Malatya 2010 Interview with Gary McVey
Travelling round the world you acquired a huge experience about movies and this planet, so what do you know about Italian cinema?
Italian cinema drew hundreds of thousands of New Yorkers into a realization of how great the movies can be. It's impossible to overstate how important it has been, obviously in the half-century from 1946—, but also the silent era and today.
Any particular film or Italian directors that you like?
How much room do you have on your computer hard drive? Seriously I know of no other national cinema that has so well combined aspects of beauty, intelligence, and modern politics.
Which Italian movie would you like to have in your foundation?
"Il Conformista" is for me close to an ideal movie. There's a lesser known early Bertolucci called "Partner" in English that's a remarkable political comedy with one actor playing two roles, two aspects of socialism, Theory and Practice. It's not as grand as "1900" (The Twentieth Century) but for me it's more honest about the difficulties of changing human behavior.
How difficult is it nowadays to work in your field?
I'm an internationalist, so it's been a struggle to keep these connections open since September 11. As a practical man and administrator, it's been even tougher since the global recession began in 2007. Somehow we'll muddle through. Your parents and grandparents had it far harder after the war, and look how soon afterwards Italian cinema conquered the world!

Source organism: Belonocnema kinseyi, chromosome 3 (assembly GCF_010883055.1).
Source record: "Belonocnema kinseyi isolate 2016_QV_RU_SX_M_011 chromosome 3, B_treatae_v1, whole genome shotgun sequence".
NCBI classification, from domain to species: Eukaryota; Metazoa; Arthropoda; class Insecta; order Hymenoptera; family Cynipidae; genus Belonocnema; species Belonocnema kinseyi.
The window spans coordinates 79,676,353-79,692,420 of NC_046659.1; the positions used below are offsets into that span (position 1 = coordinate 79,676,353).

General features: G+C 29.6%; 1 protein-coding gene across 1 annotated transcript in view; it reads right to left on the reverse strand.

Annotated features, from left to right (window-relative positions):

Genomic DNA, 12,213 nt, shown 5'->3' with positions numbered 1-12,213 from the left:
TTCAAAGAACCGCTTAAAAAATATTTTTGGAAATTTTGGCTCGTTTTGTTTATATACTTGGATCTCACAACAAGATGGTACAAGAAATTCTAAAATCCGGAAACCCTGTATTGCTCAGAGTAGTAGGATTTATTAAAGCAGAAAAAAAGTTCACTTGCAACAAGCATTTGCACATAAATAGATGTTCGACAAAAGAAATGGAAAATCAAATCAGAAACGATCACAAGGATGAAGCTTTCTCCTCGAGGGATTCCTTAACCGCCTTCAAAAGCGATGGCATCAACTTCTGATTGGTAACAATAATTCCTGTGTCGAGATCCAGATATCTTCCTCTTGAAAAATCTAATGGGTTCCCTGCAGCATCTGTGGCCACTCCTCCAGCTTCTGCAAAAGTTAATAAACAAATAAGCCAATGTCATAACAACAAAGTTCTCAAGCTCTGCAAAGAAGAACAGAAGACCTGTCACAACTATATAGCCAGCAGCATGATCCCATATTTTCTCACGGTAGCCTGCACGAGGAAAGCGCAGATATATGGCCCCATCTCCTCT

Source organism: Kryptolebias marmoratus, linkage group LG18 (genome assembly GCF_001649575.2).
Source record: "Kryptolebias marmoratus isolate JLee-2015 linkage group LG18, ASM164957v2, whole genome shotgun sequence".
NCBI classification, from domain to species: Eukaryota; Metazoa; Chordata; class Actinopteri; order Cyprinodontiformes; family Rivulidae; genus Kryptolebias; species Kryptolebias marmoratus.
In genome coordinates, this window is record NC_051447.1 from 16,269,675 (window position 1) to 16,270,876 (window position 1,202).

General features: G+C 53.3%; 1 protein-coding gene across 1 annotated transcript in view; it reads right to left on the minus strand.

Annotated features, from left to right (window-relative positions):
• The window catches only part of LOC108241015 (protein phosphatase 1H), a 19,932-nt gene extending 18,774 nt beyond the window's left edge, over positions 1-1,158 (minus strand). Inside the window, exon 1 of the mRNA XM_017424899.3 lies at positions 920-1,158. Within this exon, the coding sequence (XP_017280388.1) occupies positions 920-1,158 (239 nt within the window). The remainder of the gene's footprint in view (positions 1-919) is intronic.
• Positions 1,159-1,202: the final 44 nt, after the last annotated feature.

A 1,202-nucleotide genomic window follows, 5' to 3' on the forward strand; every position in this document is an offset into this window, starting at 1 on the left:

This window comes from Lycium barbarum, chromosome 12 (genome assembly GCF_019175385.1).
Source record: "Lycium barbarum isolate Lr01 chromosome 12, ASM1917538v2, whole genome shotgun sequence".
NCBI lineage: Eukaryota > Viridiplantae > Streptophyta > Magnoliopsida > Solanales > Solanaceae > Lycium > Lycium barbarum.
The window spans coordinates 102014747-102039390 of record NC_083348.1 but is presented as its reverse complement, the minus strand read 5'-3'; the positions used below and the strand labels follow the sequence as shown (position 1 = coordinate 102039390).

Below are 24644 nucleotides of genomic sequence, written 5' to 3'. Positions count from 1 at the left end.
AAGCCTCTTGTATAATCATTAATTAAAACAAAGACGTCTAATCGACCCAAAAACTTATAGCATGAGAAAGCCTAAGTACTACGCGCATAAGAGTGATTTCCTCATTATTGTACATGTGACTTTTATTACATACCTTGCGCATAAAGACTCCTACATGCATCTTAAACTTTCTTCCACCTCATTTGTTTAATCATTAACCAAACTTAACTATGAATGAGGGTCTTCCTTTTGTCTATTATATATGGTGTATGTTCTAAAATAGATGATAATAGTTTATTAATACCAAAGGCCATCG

What about the future of the global cinema, Iosseliani was very pessimistic regarding it what about you?
Far be it from me to disagree with the Maestro, but although I'm a 35mm Technicolor fan, I've made my peace with digital. Remember that Roberto Rosselini came to America while I was a student to embrace the possibilities of portable videotape. Sergei Eisenstein and Andre Bazin both wrote optimistic essays in the 1940s about the coming worlds of video and 3-D. Whatever the technique there's always a chance for art.
Can you tell me a nice anecdote about people in this business?
The Palais du Cinema at Cannes charges a lot of money for other film organizations to display their "literature" (meaning, publicity, catalogs, press releases, etc.) and like many young groups we used to "bootleg it", this is, find places to leave the material but without paying. The Palais employed really tough guys, bouncers, to clear the area of anything that wasn't making money for them. This is an accepted fact of Cannes life; you pay, and pay well for everything. I watched them toss booklets from Chicago, Karlovy Vary, San Francisco and many others into the trash. But they hesitated when they reached Los Angeles, and passed us by politely. Why? Not because it was Los Angeles, but because it was 1995, the year of the Buster Keaton centennial, and his face was on the cover. This is the point: no Frenchman, even rough, working class guys, was going to throw Buster Keaton in the garbage.
Another odd story: NYU film school had primitive equipment, no direct sound, hand-wound (clockwork) cameras. The winding keys would always break, and they were expensive to replace. Scorsese's class discovered that the shaft of the common American door knob could fit and wind up the spring of the camera, and he would demonstrate this to new students every year. So if you see someone who may be merely be impersonating Martin Scorsese, confront him and ask him how to wind a 16mm Bell and Howell Filmo 70-D camera. The correct answer must be "you use the doorknob".